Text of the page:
I don't really have hopes for this show, but Betsy Wolfe has been cast as Elsa in the upcoming Broadway production of Frozen. She's currently slated to sing at an upcoming Little Mermaid concert, along with Darren Criss--god I hope this doesn't mean Criss is being considered for any Frozen roles.

At least she's a qt.

I'm sure Disney will sink a lot of money into it. I wonder if they'll keep Olaf? I can't see them deviating too much from the film since the target audience will be kids for this one.

I'm more excited for the new adaptation of Anastasia, though I'm worried it will fall into the same trap as the recent version of Hunchback of Notre Dame--taking a property associated with a family film and making it too dark for general audiences.

Who playes Anna?

Not cast yet.


Does anyone care about the Pulitzer prize? How did you guys like Anthracite Fields?


What are the essential operas? Essential ballet? Essential musical theater? Essential plays?

Cyrano de Beregac

I think it would be ideal if we had both.

I've seen productions of Shakespeare with modern settings that have been absolutely fantastic (Throne of Blood is a great film adapted from Macbeth) I'd also love to see one of those autistic ones with Shakesperean pronounciation and cross-dressing actors or whatever.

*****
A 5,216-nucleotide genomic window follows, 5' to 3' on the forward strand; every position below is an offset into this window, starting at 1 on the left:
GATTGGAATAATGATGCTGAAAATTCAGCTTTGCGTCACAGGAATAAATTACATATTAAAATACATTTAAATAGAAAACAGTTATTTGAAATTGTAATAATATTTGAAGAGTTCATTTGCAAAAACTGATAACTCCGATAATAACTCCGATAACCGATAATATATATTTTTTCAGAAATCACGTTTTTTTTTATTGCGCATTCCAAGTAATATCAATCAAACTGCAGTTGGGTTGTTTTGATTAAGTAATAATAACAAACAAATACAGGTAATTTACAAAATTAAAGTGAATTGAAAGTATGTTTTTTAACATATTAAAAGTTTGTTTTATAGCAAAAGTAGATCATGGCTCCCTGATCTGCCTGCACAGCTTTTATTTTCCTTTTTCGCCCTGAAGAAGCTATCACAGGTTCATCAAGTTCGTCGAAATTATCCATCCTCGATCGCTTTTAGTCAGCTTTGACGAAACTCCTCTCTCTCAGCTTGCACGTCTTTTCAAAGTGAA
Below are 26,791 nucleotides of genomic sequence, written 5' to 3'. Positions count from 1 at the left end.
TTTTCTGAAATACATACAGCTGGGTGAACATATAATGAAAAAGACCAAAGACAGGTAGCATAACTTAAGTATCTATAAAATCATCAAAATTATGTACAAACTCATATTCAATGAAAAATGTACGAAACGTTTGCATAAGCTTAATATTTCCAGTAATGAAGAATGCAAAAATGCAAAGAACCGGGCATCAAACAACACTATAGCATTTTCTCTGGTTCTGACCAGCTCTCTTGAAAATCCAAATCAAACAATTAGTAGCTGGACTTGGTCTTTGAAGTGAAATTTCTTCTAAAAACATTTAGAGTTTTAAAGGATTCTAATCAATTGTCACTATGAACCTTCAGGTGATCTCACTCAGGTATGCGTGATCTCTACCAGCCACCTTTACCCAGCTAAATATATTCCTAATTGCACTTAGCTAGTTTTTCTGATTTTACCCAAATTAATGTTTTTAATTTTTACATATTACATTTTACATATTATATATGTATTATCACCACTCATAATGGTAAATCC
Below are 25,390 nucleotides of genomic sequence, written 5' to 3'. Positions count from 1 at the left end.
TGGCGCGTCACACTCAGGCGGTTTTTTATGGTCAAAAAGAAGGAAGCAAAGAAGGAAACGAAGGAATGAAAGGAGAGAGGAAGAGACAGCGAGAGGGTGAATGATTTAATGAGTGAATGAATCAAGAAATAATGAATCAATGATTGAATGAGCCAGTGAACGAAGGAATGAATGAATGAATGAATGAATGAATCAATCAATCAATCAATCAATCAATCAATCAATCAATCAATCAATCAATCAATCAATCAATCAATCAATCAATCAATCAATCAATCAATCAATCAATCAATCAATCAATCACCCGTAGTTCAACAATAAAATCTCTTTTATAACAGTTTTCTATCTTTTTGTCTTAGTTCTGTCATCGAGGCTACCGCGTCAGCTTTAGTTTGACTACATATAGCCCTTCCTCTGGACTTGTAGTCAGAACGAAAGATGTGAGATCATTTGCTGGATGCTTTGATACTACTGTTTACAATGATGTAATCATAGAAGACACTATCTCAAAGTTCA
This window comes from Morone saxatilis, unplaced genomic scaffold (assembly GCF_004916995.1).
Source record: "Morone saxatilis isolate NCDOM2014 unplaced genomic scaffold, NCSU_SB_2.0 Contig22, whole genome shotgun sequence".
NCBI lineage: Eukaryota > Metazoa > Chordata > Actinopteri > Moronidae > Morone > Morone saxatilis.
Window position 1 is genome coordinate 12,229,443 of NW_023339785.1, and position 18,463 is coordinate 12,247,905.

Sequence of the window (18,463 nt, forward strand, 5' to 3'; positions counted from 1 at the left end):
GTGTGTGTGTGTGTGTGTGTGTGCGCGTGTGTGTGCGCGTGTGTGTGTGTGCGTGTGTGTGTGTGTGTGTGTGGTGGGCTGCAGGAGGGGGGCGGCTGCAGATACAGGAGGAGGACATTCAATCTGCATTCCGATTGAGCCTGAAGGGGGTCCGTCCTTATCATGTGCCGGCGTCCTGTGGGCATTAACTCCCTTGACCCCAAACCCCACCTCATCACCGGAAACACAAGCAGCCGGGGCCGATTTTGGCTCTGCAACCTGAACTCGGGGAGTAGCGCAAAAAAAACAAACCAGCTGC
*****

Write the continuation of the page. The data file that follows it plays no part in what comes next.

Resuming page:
In mucsic for example, there are two great renditions from Carmina Burana, one is a modern reconstruction attempting to accurate with lyrics, melody and instrumentation, though interpretation is obviously up to the performers as the info we have is very scarce.


And then there is carl orff's version which is entirely contemporary to him, using only lyrics, which is still great

Pic unrelated

For Musical theatre you have classical and contemporary

For Classical there is

West Side Story
Show Boat
Sound of Music
King & I
Guys & Dolls

For Contemporary

Les Miserables
Chorus Line
Phantom of the Opera
Next to Normal
Sweeney Todd
Jesus Christ Superstar

>be obsessed with Miss Saigon for almost 2 decades
>finally see Madama Butterfly live
>get to appreciate the various musical motifs from Madama Butterfly which were woven into Miss Saigon


I made this list of basic gotta watch operas for another thread. It is by no means a comprehensive guide to opera, but if you've seen all of them you have a pretty good introduction to opera imo:

Baroque opera:
L'Orfeo -Monteverdi (Italian)
Rinaldo - Handel (English)

Classical Opera:
Alceste - Gluck (Italian or French)
The Magic Flute - Mozart (German)